Apple managed an end-run around the carriers with the iPhone. It brings in high-value customers by the metric ton but those people aren't customers of the network -- a Verizon iPhone is the same as an AT&T iPhone, so the customer belongs to Apple, not the carrier. Have no doubt that this sort of thing induces deep conflicts in the carrier's management and sleepness nights for the senior staff. It's my belief that support for an iPod touch 3G would be a bridge too far for them.
But perhaps I'm wrong about this too, and maybe either one carrier (perhaps a hungry third-tier company like Sprint) will bite the bullet or maybe enterprising hackers will figure out a way to make iPad SIMs work in an iPod (expect Apple to make at least a token effort to prevent this, to placate the carriers). What next? Who's going to buy this?
Third problem: the users
Who needs just data on a mobile device, and doesn't care about voice or text messaging? I think there's less of a market for this mythical device than many people believe.
There are people who already have a phone, of course -- say, folk who are locked into a contract, or have a phone provided by work, but would really like to also have an Apple device with mobile data access. I can't deny those people must exist, but are there enough of them to justify a device mostly designed for them? It seems unlikely to me.
It's not hard to find tech bloggers who will tell you they "hardly use voice calls any more" -- I'm one of them, in fact. It's a rare month that I use more than 50 of the thousands of free minutes that come bundled with my unlimited data iPhone plan. So surely ditching the voice (and maybe even SMS) parts of our plans to save a few bucks makes perfect sense, right? We can always use Skype or Google Voice to make those few remaining calls.
I'm not so sure. It's true I rarely use voice but I still need it around for actual emergencies -- in case of car breakdowns, or accidents, or sudden illness, or an airline misplacing my baggage. These are exactly the times when I need the highest level of reliability from my voice service. However, at no point in my years of using it has Skype ever struck me as a service that has the highest level of reliability. As the Skype website itself notes, "No emergency calls with Skype. Skype is not a replacement for your telephone and can't be used for emergency calling."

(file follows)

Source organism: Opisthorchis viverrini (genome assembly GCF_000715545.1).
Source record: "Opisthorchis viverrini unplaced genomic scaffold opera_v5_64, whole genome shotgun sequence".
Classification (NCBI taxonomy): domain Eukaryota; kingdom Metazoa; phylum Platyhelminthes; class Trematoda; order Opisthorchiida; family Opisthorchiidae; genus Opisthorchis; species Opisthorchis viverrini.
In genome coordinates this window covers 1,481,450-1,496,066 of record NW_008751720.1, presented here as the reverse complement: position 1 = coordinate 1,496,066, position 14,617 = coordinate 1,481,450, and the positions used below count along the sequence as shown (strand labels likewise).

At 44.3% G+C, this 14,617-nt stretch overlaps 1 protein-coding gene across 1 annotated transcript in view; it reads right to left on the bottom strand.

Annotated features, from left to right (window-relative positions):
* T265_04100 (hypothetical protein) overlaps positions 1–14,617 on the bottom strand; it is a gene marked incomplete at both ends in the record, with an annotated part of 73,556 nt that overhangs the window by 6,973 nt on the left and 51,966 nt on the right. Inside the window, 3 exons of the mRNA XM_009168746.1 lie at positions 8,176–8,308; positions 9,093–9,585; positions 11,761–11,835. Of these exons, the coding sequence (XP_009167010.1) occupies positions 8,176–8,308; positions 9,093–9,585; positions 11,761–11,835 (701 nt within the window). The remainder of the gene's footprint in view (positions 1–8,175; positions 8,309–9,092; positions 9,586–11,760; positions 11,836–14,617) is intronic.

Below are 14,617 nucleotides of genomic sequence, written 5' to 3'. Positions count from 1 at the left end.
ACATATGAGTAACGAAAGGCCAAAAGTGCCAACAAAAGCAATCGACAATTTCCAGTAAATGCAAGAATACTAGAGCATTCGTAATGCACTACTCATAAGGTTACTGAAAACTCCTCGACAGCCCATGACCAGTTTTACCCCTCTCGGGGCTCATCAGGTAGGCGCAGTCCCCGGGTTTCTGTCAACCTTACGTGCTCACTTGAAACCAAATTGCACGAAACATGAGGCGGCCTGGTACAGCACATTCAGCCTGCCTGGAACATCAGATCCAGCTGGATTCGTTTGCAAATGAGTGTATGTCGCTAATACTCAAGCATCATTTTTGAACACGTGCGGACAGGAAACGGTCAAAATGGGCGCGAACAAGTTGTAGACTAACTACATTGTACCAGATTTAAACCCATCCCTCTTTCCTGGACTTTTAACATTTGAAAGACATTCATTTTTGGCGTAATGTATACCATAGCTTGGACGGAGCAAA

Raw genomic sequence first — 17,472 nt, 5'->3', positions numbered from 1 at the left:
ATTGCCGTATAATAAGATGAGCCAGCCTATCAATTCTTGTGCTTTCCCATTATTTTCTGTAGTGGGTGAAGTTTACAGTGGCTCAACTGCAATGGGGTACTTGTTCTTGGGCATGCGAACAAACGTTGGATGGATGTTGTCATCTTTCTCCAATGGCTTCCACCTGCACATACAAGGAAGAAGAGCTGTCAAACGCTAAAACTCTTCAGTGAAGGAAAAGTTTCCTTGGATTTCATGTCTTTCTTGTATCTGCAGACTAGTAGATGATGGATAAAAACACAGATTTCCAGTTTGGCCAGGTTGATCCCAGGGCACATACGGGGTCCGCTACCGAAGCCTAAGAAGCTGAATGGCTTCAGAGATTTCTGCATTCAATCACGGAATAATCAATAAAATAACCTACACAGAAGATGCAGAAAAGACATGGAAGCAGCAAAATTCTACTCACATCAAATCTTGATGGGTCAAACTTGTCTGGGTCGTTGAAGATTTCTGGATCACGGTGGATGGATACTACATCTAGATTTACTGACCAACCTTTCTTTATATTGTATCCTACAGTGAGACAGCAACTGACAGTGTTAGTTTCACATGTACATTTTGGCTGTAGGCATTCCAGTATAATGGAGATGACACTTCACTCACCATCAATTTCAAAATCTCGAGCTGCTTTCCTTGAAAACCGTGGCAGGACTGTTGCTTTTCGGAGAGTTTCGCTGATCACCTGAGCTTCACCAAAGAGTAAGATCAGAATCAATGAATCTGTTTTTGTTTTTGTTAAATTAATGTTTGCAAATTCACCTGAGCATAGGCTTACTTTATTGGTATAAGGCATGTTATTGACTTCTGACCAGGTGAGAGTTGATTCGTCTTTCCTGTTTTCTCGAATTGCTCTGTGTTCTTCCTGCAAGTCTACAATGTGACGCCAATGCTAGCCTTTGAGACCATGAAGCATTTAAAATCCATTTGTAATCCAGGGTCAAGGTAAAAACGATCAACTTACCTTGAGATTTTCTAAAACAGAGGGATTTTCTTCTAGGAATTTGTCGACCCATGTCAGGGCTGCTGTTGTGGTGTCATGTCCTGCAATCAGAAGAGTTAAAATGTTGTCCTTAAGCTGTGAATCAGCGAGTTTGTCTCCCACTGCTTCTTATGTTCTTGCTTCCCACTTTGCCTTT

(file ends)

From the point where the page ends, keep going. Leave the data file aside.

I can't comment on Google Voice -- because it's only available to US citizens, which is a very good reason that you can't rely on that either. Even if you are willing to trust a VOIP service, it's still no use when you have only a borderline GPRS nine-point-eight-kbit data connection, or if you're traveling and don't care to pay your cell operator's horrifying data roaming fees.
The bottom line here is that I feel that even if (for some people) voice communication isn't frequently used any more, that doesn't mean it's not important -- any more than house insurance isn't important because your house hasn't caught fire recently.
So, that's why I think an iPod touch 3G is highly unlikely, tomorrow or in the foreseeable future. Think I'm an idiot? Hit the comment form below and tell me so. And whether you agree or not, be sure to join us for our liveblog of the media event where we'll be covering the fun and frolics!
And now for the inevitable weaselly footnote where I cover myself in case it turns out Apple is smarter than me.
The thing I think we could see tomorrow that will scratch many people's itch for an iPod-with-data is a pay-as-you-go iPhone. In fact, here in Europe we've been able to get the last few iPhones on a no-contract basis (at a hefty upfront premium, of course) so this wouldn't be a radical shift in policy for Apple. We can also get tariffs with tiny numbers of voice minutes but generous data allowances, which is a basically a back door to the same end-point -- a no-contract iPhone that the user can move between cheap plans on different operators as easy as swapping a SIM card. But, please: no-one tell the carriers, or they'll catch on and stop offering these plans! In any event, this would be a significant change on the part of the US carriers, so we'll see if AT&T and Verizon can ante up and offer some appropriate plans -- and Apple can ship a "world phone" handset that works on all the US networks.